I’ll go with nuclear power, wind generation and distributed solar, although that last one really gives me pause, in some ways, as I don’t think it is very practical, from a vandalism PoV. But that’s another issue entirely.

    I live near the ocean; tidal just doesn’t grab me and it’s far too uncertain what the net effects on organisms that live near the shore would be. We *know* the effects from nuclear, and we know how to mitigate them. The Devil you know, etc. And I’ve gone on record here and elsewhere as an unabashed supporter of well-designed nuclear power stations. If they wanted to build one between Ventura and Santa Barbara, I’d probably support it. I’ve also discussed some of the ways to safely dispose of nuclear waste. Geothermal works where you can find the places for it, but far too many good geothermal areas are also scenic wonderlands. Sorry; this will always be a very small part of any energy solution. I’ve seen some great large-scale solar facilities; they are scattered all over SoCal, and I was not one of the protesters of the Army’s basic concept. Problem is, the desert is already getting battered; large solar stations need to be carefully crafted to fit in well with their surroundings. So do wind towers, but they aren’t as plentiful, nor will they be, compared to the potential for solar. Lastly, NO NEW DAMS!!! We’re trying to tear down a couple, not build more of them. Hydro’s time is past, at least in the U.S.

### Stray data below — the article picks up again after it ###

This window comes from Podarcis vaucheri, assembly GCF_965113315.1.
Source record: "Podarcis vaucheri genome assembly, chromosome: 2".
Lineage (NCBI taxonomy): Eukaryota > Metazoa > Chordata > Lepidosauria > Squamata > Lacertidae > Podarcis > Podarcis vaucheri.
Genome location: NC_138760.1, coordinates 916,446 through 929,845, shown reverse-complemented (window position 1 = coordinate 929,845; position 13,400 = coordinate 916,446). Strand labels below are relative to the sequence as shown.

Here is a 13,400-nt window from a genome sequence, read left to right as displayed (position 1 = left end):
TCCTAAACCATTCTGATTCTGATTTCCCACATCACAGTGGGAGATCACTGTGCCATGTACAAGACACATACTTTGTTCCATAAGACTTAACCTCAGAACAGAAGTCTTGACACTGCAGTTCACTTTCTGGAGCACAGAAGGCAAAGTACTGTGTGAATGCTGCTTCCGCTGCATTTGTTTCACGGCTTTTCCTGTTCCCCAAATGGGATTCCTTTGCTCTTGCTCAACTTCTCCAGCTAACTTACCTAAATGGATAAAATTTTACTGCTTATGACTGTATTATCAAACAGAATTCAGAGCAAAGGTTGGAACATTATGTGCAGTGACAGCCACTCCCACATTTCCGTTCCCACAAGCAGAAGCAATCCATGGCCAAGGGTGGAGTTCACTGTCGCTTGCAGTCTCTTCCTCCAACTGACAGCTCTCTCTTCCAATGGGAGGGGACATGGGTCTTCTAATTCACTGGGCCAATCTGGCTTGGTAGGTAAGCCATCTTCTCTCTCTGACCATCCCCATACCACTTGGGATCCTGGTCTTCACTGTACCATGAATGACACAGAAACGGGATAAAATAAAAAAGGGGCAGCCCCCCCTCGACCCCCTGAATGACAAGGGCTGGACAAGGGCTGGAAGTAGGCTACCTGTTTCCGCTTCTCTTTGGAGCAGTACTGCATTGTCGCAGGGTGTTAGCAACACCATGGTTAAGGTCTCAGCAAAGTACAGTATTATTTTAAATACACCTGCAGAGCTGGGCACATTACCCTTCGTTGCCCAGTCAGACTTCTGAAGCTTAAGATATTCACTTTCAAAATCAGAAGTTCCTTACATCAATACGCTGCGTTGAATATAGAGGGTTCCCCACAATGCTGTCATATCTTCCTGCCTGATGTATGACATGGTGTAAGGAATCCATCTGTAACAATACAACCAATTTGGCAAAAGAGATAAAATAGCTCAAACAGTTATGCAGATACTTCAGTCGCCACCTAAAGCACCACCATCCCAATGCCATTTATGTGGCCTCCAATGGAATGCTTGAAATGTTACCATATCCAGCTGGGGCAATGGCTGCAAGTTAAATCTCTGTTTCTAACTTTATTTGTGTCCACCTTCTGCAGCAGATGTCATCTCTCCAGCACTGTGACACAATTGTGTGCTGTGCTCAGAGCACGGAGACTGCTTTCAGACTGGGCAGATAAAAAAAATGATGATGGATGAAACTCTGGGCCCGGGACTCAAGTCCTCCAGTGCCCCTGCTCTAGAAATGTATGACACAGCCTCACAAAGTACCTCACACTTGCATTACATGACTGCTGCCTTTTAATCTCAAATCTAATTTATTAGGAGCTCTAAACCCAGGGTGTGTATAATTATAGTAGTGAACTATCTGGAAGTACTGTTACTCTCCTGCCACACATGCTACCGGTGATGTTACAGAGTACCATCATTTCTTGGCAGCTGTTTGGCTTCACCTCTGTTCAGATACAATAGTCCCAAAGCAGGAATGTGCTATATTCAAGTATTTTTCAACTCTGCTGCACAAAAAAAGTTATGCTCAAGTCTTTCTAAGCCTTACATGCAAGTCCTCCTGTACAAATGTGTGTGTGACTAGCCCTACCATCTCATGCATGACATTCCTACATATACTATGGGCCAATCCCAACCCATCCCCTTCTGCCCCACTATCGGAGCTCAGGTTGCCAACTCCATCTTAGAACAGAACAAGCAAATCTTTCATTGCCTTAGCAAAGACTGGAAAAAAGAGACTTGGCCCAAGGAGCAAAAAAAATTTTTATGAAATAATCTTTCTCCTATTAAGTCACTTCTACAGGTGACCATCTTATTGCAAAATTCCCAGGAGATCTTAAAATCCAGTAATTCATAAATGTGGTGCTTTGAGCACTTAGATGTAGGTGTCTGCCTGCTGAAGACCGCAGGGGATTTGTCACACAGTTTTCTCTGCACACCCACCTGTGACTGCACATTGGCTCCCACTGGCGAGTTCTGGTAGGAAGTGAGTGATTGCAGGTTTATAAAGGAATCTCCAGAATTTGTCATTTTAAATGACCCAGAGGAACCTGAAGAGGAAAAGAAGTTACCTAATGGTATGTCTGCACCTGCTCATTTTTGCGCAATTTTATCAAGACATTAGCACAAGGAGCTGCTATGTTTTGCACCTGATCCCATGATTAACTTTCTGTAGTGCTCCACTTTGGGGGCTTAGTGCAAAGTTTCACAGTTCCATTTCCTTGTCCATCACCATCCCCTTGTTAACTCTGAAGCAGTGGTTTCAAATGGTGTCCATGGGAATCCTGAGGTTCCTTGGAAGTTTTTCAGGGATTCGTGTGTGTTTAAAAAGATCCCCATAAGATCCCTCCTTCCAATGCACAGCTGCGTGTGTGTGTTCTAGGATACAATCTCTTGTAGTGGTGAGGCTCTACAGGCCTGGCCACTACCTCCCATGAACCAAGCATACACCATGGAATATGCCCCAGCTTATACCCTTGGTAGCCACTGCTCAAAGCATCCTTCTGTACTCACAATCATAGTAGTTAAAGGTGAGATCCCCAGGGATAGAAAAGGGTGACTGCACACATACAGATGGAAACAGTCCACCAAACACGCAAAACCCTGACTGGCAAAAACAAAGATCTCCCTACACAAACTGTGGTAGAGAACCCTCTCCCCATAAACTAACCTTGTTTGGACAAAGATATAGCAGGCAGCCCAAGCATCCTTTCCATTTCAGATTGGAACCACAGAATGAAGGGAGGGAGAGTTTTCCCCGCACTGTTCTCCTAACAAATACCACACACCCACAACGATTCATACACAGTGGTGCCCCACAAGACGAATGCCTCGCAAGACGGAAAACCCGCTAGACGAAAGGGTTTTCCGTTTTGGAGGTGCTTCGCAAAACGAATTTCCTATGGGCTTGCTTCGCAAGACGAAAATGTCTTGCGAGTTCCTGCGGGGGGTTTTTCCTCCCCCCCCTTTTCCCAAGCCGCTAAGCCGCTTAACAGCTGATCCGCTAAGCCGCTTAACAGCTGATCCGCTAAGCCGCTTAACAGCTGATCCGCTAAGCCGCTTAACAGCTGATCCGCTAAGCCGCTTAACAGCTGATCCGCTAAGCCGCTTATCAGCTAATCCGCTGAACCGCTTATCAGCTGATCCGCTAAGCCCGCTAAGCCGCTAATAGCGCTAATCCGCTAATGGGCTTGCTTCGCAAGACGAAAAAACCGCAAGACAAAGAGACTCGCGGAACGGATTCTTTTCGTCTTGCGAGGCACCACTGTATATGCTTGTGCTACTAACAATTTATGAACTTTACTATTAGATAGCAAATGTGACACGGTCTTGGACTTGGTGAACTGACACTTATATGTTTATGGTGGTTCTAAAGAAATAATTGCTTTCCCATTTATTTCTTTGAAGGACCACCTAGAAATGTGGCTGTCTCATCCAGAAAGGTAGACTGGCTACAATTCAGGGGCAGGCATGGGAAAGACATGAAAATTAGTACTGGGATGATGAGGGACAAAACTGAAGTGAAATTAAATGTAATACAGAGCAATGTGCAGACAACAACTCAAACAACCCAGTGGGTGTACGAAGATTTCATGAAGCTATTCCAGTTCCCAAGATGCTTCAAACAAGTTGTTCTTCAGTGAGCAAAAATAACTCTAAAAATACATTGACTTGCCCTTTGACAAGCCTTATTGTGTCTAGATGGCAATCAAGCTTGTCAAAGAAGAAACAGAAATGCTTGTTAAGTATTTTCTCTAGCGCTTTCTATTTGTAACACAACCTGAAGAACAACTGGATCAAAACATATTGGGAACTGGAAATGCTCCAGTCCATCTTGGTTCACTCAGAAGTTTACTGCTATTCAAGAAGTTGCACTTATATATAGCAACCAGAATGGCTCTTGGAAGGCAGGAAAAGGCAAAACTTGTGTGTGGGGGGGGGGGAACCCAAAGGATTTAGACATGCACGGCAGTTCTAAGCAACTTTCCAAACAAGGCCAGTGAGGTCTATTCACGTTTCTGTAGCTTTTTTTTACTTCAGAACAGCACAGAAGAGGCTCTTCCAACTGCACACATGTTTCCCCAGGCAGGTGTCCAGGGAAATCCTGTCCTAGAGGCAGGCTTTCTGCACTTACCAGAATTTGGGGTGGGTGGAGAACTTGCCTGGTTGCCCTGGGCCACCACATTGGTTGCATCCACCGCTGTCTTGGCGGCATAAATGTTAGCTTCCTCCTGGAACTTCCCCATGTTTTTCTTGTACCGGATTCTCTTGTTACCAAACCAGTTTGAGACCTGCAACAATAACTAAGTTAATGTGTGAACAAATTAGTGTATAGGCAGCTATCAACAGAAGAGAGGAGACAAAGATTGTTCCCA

We need to do more of this sort of thing. What do we want? What will we put up with? Thanks for getting this ball rolling!

Leave a Reply

Your email address will not be published. Required fields are marked *